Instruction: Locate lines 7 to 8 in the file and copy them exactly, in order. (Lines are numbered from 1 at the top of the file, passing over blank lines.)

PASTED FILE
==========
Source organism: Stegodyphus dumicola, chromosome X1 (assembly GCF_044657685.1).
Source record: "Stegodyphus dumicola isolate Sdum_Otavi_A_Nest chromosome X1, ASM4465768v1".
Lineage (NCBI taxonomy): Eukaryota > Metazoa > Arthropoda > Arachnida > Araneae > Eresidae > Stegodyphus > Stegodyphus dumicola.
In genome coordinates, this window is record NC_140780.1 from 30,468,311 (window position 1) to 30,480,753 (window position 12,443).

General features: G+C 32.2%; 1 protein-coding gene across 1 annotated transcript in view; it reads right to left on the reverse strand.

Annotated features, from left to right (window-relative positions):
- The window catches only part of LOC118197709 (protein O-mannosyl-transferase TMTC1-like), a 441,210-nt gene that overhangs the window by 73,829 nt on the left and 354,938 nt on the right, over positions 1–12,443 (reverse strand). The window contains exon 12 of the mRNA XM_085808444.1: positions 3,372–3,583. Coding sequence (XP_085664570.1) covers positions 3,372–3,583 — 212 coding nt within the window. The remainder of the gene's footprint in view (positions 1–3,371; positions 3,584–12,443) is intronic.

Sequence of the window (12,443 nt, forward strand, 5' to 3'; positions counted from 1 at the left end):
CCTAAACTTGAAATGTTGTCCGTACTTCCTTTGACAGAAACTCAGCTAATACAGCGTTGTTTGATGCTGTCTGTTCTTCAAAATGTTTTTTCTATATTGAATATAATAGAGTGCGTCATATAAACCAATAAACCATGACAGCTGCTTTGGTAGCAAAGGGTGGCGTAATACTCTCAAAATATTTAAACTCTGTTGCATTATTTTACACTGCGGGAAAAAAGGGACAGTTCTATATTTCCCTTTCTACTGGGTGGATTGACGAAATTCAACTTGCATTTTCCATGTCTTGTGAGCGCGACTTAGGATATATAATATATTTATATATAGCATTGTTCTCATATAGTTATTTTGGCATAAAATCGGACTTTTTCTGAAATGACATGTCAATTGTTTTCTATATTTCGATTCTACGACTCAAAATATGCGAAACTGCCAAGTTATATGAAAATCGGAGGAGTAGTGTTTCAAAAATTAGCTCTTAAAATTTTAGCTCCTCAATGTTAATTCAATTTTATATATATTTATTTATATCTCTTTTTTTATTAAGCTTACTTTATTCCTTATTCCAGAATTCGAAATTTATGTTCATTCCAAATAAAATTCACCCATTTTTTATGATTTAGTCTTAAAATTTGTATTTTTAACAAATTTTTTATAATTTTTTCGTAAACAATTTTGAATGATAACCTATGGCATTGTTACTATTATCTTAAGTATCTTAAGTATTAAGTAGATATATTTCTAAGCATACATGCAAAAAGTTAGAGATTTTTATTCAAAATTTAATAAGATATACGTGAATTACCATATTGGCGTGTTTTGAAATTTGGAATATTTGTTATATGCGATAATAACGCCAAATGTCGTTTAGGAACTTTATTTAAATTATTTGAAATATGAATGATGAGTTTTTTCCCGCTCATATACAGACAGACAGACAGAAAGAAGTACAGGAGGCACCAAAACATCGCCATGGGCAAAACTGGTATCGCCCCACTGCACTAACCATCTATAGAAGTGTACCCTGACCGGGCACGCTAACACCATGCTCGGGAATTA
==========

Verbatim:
- The window catches only part of LOC118197709 (protein O-mannosyl-transferase TMTC1-like), a 441,210-nt gene that overhangs the window by 73,829 nt on the left and 354,938 nt on the right, over positions 1–12,443 (reverse strand). The window contains exon 12 of the mRNA XM_085808444.1: positions 3,372–3,583. Coding sequence (XP_085664570.1) covers positions 3,372–3,583 — 212 coding nt within the window. The remainder of the gene's footprint in view (positions 1–3,371; positions 3,584–12,443) is intronic.

Sequence of the window (12,443 nt, forward strand, 5' to 3'; positions counted from 1 at the left end):